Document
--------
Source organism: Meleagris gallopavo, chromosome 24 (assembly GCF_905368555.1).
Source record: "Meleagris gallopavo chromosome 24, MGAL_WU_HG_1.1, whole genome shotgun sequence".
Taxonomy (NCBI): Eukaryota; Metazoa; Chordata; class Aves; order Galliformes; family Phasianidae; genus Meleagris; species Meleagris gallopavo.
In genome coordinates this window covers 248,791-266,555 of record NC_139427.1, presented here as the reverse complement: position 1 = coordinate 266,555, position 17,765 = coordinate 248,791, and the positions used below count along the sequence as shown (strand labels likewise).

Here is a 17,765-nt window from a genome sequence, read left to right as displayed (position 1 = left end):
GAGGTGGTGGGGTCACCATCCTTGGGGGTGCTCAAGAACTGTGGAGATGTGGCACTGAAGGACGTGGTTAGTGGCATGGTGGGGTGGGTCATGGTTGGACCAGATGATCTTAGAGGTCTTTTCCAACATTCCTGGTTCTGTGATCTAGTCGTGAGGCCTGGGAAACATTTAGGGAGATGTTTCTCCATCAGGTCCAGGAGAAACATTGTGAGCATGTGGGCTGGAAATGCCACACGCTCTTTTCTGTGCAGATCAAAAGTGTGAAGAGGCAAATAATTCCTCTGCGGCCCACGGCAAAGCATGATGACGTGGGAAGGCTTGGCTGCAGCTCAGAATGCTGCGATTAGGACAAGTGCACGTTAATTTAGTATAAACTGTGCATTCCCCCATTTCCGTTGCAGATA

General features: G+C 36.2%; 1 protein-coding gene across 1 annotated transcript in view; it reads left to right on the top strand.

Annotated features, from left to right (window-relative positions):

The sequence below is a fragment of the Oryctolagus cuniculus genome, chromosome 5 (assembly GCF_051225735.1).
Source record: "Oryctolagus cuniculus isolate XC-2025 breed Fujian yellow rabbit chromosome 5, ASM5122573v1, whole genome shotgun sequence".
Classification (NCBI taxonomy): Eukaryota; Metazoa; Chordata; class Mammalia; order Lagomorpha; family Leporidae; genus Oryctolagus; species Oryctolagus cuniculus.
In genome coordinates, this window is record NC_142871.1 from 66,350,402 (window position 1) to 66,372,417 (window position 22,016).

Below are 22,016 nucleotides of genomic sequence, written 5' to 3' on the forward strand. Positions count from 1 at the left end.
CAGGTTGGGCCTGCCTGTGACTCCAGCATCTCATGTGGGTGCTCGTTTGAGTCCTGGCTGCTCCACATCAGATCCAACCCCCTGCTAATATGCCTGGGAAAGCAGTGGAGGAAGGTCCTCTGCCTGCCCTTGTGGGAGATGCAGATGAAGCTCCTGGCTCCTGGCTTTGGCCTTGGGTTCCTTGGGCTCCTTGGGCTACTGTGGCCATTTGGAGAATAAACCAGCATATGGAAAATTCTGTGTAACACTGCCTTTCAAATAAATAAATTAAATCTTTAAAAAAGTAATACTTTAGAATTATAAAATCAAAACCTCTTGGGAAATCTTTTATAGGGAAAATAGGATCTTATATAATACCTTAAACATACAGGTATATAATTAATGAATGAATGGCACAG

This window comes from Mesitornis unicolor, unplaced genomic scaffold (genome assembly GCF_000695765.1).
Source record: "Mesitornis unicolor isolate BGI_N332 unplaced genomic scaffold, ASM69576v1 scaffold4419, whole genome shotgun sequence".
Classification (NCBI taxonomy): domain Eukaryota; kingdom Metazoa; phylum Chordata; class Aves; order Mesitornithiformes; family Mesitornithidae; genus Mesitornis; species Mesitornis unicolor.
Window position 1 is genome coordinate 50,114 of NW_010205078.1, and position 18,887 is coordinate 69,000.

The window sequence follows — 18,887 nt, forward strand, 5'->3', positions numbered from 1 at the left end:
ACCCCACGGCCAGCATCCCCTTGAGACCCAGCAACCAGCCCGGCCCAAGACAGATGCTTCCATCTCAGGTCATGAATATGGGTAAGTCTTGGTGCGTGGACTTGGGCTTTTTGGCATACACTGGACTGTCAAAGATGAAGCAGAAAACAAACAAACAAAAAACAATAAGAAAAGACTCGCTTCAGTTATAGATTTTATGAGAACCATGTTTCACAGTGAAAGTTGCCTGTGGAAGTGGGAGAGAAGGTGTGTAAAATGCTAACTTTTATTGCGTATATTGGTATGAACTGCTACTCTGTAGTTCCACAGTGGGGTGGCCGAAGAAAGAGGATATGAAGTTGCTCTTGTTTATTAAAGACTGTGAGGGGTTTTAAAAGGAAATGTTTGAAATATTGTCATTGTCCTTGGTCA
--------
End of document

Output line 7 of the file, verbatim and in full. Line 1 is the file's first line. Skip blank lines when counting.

General features: G+C 36.2%; 1 protein-coding gene across 1 annotated transcript in view; it reads left to right on the top strand.